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Sharing books with children with additional support needs

All children learn and develop in different ways. In order to inspire a lifelong love of stories, it’s important to find the right books - and the best ways of sharing them - for each individual child.

A woman reading a picture book with a toddler

Here are some ideas to get you started on books for children with specific support needs:

Sharing books with deaf and hearing-impaired children

Sit so that children are at your level and can see your face. Keep eye contact and give children lots of time to look at the pictures. Try not to ask too many questions. Instead, adding commentary is a great way to extend language. For example, instead of ‘what colour is the giraffe's scarf? try ‘look at the lovely stripy scarf the giraffe has on. I think it will keep him nice and warm’.

Be animated in your signing but try not to sign when children are looking at the pictures - they may find it challenging to look at the pictures and the signs at the same time.

Use your body language and gestures as a way of communicating emotions, ideas and events from the story. Take things slowly so that children have chance to take in the pictures, text and your facial expressions.

You could also use props and objects to bring books to life. Try dressing up as a character from the book or using puppets to help you tell the story. This makes story time even more fun!

Sharing books with blind and partially sighted children

Sharing books with blind and partially sighted children is very important. Listening to your voice gives children a feel for the sounds and rhythm of language. It’s also a fun way for you to share quality time together.

Look for books with print that is easy to read. A bold font and a high contrast page – such as black on white – is best for children with vision impairments. Try to find books with simple illustrations and a story that is easy to follow without relying too much on the pictures.

Books with flaps, textures or noises are a great place to start. Give children plenty of time to explore these features at their own pace. If you are using tactile books, remember to tell children what they are about to feel so that the textures don’t come as a shock to them.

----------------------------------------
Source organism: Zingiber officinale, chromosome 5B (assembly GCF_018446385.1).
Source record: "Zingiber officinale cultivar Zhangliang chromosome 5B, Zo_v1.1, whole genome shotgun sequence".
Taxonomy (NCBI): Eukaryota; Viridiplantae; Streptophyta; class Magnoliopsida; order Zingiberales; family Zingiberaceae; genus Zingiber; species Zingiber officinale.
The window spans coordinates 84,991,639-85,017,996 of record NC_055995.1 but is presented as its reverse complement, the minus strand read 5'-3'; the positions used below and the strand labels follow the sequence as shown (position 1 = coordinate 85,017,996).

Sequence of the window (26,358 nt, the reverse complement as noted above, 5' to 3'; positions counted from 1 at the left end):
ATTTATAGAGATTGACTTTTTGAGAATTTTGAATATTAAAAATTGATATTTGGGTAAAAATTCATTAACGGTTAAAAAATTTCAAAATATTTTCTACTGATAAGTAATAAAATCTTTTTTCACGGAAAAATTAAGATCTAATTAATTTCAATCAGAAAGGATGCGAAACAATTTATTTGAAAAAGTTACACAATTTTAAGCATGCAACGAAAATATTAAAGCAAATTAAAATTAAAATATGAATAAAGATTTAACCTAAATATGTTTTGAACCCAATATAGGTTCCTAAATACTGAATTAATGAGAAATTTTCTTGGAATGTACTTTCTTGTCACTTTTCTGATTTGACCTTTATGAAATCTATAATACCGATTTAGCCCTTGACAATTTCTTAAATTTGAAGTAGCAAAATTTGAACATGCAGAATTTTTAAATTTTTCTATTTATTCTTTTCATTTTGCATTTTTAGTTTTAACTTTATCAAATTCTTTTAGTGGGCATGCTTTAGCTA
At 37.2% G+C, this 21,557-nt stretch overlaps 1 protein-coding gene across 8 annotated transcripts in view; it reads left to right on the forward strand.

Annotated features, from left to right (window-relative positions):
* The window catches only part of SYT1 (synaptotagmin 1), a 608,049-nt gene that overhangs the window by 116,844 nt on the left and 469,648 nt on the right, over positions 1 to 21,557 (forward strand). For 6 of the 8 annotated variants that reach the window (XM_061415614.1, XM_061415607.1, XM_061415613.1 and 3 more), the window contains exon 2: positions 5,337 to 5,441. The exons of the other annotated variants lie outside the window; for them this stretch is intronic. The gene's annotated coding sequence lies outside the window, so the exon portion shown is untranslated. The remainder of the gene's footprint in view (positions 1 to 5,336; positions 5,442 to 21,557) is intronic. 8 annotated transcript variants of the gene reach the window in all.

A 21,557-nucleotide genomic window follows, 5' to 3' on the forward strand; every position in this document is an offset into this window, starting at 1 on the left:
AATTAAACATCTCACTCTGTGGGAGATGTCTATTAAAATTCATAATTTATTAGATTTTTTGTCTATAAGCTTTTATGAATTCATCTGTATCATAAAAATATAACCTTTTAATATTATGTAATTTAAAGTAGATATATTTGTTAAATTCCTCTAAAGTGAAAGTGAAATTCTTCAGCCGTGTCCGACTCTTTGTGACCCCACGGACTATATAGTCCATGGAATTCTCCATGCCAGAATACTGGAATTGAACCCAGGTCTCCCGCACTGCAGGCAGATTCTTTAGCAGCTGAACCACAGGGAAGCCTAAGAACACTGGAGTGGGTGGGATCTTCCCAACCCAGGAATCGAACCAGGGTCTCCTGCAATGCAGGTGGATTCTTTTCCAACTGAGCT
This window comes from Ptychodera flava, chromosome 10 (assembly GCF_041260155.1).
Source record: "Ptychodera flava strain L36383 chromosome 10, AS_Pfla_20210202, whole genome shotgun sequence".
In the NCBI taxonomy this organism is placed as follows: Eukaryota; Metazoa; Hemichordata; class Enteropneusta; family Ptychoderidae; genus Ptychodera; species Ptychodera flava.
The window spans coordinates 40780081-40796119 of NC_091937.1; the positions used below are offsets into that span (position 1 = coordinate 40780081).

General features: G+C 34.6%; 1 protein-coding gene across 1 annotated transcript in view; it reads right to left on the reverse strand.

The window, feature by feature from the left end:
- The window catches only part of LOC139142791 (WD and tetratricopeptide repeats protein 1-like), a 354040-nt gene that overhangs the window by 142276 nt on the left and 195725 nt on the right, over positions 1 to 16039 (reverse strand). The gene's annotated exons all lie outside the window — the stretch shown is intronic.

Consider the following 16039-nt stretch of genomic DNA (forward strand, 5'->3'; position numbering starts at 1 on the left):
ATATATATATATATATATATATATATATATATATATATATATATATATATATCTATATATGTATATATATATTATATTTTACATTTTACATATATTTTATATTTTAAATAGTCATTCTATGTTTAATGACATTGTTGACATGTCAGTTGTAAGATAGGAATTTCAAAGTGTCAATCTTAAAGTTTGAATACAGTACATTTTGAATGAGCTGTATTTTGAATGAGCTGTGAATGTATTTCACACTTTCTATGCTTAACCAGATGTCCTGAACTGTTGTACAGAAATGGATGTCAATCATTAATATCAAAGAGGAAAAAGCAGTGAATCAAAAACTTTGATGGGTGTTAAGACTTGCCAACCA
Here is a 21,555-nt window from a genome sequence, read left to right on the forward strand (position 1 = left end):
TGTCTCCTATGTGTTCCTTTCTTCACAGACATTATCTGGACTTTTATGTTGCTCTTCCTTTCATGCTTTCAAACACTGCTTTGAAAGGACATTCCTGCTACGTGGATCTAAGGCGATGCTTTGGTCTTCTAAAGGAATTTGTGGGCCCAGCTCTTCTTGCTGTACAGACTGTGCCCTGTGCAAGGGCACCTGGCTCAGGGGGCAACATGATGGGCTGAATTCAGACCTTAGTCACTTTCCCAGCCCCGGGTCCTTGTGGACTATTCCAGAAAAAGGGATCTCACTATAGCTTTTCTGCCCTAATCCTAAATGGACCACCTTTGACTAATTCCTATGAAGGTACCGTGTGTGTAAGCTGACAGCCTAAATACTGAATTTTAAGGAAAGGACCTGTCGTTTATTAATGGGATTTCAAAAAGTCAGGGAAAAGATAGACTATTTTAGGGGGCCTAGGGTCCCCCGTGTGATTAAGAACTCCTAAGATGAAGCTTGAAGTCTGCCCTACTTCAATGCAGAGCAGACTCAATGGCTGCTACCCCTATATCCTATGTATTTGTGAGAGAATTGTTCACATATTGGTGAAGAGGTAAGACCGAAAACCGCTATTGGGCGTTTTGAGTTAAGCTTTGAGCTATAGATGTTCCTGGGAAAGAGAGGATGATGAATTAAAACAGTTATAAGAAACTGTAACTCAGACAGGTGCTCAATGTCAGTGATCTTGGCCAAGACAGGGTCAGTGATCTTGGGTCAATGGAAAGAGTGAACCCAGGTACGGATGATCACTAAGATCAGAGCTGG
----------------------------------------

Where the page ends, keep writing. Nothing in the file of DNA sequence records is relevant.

Add sound effects and use your voice playfully to bring the story to life. You may also find it useful to have props that help to tell the story. If you are reading a book about a bear, you could have a teddy bear for the child to hold. They may not be able to see pictures of the bear, but they can enjoy the feel of holding the bear as they listen to the story.

Sharing books with children with communication difficulties

The best books to share with children with communication difficulties will depend on their individual needs. Stories that have simple language and are not too long are probably a good place to start.

Books with a repetitive story (e.g. Monkey and Me, Shark in the Park) are good for encouraging children to join in. Books with bright, clear pictures may appeal to some children while tactile books with lots of different textures may be the best choice for others. You could even try wordless picture books and ask children to tell their own stories based on what they see in the pictures. What’s most important is that you try different books and help children to find their favourites.

Symbol sheets are a great resource because they let children point to pictures and share their responses to a book. Audio recordings and digital copies of books can also make them more accessible.

Whatever you choose to read together, remember to make it fun!

CALL Scotland resources

Scottish Book Trust is delighted to work with CALL Scotland(this link will open in a new window) (Communication, Access, Literacy and Learning), based at Moray House School of Education, University of Edinburgh.

CALL Scotland have created a fantastic pack of symbol sheet resources to accompany the books in the Bookbug Explorer Bag.

The resources can be used with children with additional support needs, communication difficulties and with English as an Additional Language. The symbol resources include Go Talk 9+ overlays (for recorded speech output) or can simply be printed out and used as low-tech symbol boards which the child can point to as they talk about each story. Bookbug Explorer resources(this link will open in a new window) are available.

CALL Scotland have also provided symbol sheets(this link will open in a new window) to help pupils with communication difficulties enjoy the shortlisted books for The Bookbug Picture Book Prize. (this link will open in a new window)

For more information, support, and resources go to CALL’s website(this link will open in a new window) or contact joanna.courtney@ed.ac.uk(this link will open in a new window) (phone 0131 651 6236).